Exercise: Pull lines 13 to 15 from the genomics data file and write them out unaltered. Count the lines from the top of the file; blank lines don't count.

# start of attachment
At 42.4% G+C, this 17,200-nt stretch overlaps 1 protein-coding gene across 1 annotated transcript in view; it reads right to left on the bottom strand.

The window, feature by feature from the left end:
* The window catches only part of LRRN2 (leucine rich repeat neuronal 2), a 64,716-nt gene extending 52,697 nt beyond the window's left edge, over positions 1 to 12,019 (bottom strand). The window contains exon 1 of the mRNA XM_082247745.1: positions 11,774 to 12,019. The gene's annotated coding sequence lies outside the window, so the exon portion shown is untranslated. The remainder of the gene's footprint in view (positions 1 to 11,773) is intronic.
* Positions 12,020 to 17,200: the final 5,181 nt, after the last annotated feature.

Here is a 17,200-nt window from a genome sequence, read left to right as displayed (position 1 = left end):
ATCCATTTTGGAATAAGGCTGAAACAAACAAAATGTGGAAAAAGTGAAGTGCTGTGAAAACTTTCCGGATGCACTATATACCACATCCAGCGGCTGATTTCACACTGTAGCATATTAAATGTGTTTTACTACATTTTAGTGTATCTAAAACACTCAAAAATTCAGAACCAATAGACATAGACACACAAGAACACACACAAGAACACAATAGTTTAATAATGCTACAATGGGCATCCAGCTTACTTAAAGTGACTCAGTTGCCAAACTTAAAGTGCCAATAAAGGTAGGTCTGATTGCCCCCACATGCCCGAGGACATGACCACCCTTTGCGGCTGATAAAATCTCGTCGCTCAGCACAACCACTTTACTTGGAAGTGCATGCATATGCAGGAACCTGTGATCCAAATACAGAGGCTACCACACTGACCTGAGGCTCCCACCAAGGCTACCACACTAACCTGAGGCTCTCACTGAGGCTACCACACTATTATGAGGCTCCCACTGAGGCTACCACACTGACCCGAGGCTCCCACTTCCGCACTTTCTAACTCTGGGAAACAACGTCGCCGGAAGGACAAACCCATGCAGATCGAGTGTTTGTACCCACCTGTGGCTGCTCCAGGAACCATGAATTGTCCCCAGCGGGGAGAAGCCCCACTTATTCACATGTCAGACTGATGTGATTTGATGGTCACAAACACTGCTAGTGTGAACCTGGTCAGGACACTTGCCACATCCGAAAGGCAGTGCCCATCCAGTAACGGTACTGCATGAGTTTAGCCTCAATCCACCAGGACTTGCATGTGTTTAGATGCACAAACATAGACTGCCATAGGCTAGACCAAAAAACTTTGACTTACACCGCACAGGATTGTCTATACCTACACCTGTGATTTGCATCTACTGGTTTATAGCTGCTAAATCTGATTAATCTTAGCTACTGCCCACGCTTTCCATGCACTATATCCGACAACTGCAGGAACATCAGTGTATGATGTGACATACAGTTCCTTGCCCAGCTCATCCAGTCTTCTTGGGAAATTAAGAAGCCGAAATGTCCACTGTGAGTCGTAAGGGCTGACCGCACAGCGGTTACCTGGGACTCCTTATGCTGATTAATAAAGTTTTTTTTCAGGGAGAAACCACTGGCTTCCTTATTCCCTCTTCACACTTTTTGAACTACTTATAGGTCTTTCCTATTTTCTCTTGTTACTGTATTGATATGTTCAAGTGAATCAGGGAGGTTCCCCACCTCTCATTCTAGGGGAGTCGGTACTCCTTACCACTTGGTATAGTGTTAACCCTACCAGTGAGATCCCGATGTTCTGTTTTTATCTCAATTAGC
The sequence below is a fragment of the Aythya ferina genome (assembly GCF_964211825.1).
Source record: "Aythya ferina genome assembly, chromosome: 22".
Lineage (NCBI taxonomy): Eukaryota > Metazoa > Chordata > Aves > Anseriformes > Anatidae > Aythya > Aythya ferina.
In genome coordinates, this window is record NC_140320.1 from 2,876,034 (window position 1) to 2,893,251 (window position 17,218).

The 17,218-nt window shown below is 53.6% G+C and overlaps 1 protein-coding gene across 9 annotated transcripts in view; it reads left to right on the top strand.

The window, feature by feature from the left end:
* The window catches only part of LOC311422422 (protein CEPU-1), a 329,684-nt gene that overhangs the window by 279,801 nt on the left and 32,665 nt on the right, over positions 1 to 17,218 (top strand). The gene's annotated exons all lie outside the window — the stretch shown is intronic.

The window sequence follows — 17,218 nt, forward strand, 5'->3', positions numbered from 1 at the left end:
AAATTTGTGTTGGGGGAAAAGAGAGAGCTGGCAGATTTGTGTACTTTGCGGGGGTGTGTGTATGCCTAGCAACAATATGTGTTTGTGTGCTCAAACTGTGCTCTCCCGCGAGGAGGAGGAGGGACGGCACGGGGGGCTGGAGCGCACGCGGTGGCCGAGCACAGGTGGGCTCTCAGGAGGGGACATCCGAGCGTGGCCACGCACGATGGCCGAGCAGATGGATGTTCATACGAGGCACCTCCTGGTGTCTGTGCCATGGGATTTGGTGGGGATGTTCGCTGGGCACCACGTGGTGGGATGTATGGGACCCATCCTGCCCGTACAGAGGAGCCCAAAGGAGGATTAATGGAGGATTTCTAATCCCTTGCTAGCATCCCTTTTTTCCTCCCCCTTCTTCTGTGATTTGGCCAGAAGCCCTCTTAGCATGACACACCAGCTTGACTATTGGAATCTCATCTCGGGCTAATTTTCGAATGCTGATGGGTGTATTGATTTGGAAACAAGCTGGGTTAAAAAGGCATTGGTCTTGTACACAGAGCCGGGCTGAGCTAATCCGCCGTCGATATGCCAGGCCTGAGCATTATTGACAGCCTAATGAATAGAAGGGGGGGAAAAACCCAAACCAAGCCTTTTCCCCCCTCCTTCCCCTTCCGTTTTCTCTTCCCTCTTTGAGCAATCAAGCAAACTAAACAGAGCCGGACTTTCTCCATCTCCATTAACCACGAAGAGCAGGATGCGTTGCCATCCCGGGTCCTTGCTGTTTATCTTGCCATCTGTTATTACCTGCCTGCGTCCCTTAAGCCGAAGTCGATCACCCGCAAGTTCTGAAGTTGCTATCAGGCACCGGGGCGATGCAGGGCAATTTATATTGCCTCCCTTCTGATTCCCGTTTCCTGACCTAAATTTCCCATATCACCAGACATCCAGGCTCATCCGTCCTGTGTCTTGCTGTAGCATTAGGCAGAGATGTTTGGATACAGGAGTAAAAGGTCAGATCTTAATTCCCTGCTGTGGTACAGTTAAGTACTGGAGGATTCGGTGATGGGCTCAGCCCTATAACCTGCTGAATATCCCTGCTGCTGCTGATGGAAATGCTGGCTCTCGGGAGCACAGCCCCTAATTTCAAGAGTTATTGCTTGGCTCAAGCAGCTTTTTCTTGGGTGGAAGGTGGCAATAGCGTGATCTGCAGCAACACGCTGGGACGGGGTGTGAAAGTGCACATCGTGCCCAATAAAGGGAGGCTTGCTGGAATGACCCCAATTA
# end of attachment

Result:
* The window catches only part of LOC311422422 (protein CEPU-1), a 329,684-nt gene that overhangs the window by 279,801 nt on the left and 32,665 nt on the right, over positions 1 to 17,218 (top strand). The gene's annotated exons all lie outside the window — the stretch shown is intronic.

The window sequence follows — 17,218 nt, forward strand, 5'->3', positions numbered from 1 at the left end:
AAATTTGTGTTGGGGGAAAAGAGAGAGCTGGCAGATTTGTGTACTTTGCGGGGGTGTGTGTATGCCTAGCAACAATATGTGTTTGTGTGCTCAAACTGTGCTCTCCCGCGAGGAGGAGGAGGGACGGCACGGGGGGCTGGAGCGCACGCGGTGGCCGAGCACAGGTGGGCTCTCAGGAGGGGACATCCGAGCGTGGCCACGCACGATGGCCGAGCAGATGGATGTTCATACGAGGCACCTCCTGGTGTCTGTGCCATGGGATTTGGTGGGGATGTTCGCTGGGCACCACGTGGTGGGATGTATGGGACCCATCCTGCCCGTACAGAGGAGCCCAAAGGAGGATTAATGGAGGATTTCTAATCCCTTGCTAGCATCCCTTTTTTCCTCCCCCTTCTTCTGTGATTTGGCCAGAAGCCCTCTTAGCATGACACACCAGCTTGACTATTGGAATCTCATCTCGGGCTAATTTTCGAATGCTGATGGGTGTATTGATTTGGAAACAAGCTGGGTTAAAAAGGCATTGGTCTTGTACACAGAGCCGGGCTGAGCTAATCCGCCGTCGATATGCCAGGCCTGAGCATTATTGACAGCCTAATGAATAGAAGGGGGGGAAAAACCCAAACCAAGCCTTTTCCCCCCTCCTTCCCCTTCCGTTTTCTCTTCCCTCTTTGAGCAATCAAGCAAACTAAACAGAGCCGGACTTTCTCCATCTCCATTAACCACGAAGAGCAGGATGCGTTGCCATCCCGGGTCCTTGCTGTTTATCTTGCCATCTGTTATTACCTGCCTGCGTCCCTTAAGCCGAAGTCGATCACCCGCAAGTTCTGAAGTTGCTATCAGGCACCGGGGCGATGCAGGGCAATTTATATTGCCTCCCTTCTGATTCCCGTTTCCTGACCTAAATTTCCCATATCACCAGACATCCAGGCTCATCCGTCCTGTGTCTTGCTGTAGCATTAGGCAGAGATGTTTGGATACAGGAGTAAAAGGTCAGATCTTAATTCCCTGCTGTGGTACAGTTAAGTACTGGAGGATTCGGTGATGGGCTCAGCCCTATAACCTGCTGAATATCCCTGCTGCTGCTGATGGAAATGCTGGCTCTCGGGAGCACAGCCCCTAATTTCAAGAGTTATTGCTTGGCTCAAGCAGCTTTTTCTTGGGTGGAAGGTGGCAATAGCGTGATCTGCAGCAACACGCTGGGACGGGGTGTGAAAGTGCACATCGTGCCCAATAAAGGGAGGCTTGCTGGAATGACCCCAATTA